It all started with the fish when the innovative shapers and board builders out there decided to revisit the past for some inspiration. In doing so they brought back some lost skills such as resin tints and hand foiled fins.The Fish Fry has been a place for these fine craftsmen to showcase their skills. We have seen some amazing boards as shapers have pushed the boundaries over the last few years. As this new look at the fish has evolved to its many forms, it has influenced other shapes and designs along the way.This has spawned a renewed interest in other board forms by this same group and a wider following.Notably the Mini Simmons, Hulls, old school Logs and Pigs. It is pleasing to note that there are an increasing number of people building their own boards as well.All of this is to be applauded and celebrated as a positive for surfing.So it is only natural that these shapers and board builders continue to share their skills with us and include these other shapes at the Fish Fry.It has truly become a melting pot of ideas for like minded people.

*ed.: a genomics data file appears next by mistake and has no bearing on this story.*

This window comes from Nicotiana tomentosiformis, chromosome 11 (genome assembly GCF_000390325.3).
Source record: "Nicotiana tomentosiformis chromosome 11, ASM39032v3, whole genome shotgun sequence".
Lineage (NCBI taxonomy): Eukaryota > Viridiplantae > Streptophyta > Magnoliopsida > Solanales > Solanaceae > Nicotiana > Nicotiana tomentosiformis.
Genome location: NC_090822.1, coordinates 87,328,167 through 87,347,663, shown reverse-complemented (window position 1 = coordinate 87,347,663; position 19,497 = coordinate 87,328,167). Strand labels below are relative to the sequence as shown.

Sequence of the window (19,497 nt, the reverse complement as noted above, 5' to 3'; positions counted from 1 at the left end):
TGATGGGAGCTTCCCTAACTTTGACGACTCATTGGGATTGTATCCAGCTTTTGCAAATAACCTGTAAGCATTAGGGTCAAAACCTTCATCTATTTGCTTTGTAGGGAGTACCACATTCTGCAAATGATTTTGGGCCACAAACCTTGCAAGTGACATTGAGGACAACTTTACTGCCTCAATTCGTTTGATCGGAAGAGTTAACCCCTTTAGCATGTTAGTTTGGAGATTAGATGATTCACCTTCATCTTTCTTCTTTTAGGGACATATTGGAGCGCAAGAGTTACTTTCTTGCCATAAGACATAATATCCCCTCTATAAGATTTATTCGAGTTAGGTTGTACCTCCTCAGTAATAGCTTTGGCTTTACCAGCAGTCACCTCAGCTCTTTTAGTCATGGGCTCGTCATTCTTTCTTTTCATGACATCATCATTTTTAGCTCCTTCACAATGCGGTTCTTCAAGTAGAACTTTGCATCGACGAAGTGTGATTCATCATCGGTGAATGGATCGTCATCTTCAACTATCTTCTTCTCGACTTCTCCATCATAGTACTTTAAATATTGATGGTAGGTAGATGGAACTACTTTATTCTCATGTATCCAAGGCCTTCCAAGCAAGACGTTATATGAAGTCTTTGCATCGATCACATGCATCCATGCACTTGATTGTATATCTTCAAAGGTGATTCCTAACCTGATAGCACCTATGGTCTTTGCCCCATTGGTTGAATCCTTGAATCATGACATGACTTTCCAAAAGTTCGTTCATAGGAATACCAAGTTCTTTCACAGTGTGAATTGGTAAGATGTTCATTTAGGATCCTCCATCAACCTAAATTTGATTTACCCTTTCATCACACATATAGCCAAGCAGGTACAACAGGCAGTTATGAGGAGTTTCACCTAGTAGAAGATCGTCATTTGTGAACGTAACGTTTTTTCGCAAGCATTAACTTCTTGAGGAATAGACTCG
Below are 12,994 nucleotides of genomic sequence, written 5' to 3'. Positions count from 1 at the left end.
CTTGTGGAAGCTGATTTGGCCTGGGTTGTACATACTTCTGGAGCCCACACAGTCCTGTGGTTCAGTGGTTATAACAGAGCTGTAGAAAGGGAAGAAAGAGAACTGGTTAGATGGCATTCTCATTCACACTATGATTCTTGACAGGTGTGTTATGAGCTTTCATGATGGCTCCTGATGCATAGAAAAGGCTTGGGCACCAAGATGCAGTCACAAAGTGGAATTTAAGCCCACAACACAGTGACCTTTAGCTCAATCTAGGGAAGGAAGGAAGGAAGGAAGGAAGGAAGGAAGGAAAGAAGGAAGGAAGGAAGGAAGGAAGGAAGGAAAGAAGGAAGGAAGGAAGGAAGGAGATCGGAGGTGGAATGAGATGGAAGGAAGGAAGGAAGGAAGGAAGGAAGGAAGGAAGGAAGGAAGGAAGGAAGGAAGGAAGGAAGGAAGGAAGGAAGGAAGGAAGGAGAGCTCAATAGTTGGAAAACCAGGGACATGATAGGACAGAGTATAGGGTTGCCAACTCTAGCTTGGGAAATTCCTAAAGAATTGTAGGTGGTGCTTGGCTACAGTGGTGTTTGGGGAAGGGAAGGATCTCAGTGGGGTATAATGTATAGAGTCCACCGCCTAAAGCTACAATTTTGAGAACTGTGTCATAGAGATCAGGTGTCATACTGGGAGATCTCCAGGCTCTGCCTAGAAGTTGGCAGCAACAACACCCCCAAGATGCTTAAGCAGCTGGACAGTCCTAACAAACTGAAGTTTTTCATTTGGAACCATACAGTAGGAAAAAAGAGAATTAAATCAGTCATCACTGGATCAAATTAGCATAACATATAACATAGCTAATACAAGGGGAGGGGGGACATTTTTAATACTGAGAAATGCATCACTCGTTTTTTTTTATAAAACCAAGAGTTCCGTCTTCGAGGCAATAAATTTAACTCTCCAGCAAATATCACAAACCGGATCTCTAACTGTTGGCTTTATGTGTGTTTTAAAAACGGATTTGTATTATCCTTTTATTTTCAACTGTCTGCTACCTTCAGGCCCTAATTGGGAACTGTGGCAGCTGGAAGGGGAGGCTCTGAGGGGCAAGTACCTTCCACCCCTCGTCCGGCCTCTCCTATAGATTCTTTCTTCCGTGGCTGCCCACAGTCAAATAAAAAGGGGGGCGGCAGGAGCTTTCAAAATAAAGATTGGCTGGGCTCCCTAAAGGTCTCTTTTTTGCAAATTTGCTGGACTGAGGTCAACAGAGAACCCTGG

The Wood Biscuit by Grain

The Wood Biscuit

" Grain Surfboards and Channel Islands Surfboards are pleased to announce a new partnership. Using our tried and true wood construction method, we'll be rendering some of the Channel Islands surfboard line using sustainable-yield cedar, low VOC epoxy, even bamboo cloth instead of glass for those who want it.  We're starting with Rob Machado's board, the Biscuit, a stubby wave-catcher for knee to head-high surf.  Our first size will be the 6'2" with more to follow. Soon, these boards will be available as kits as well.

Working with CI to deliver wood versions of their boards is really exciting for us and inspires us to think about the unusual nature of this project.  We're tempted to make some comparisons with the arrangements some well-respected shapers have entered into with epoxy pop-out factories. Where pop-outs are machine made, our boards couldn't be more hand-crafted. Where pop-outs can feel corky, ours are solid with great glide and speed. And with more and more boards made overseas (where environmental laws are often lax) being able to get a board made in Maine by folks who make their impact on the planet a daily conversation is becoming a revolutionary choice."

1 comment:

Felipe Siebert said...

portuguese version: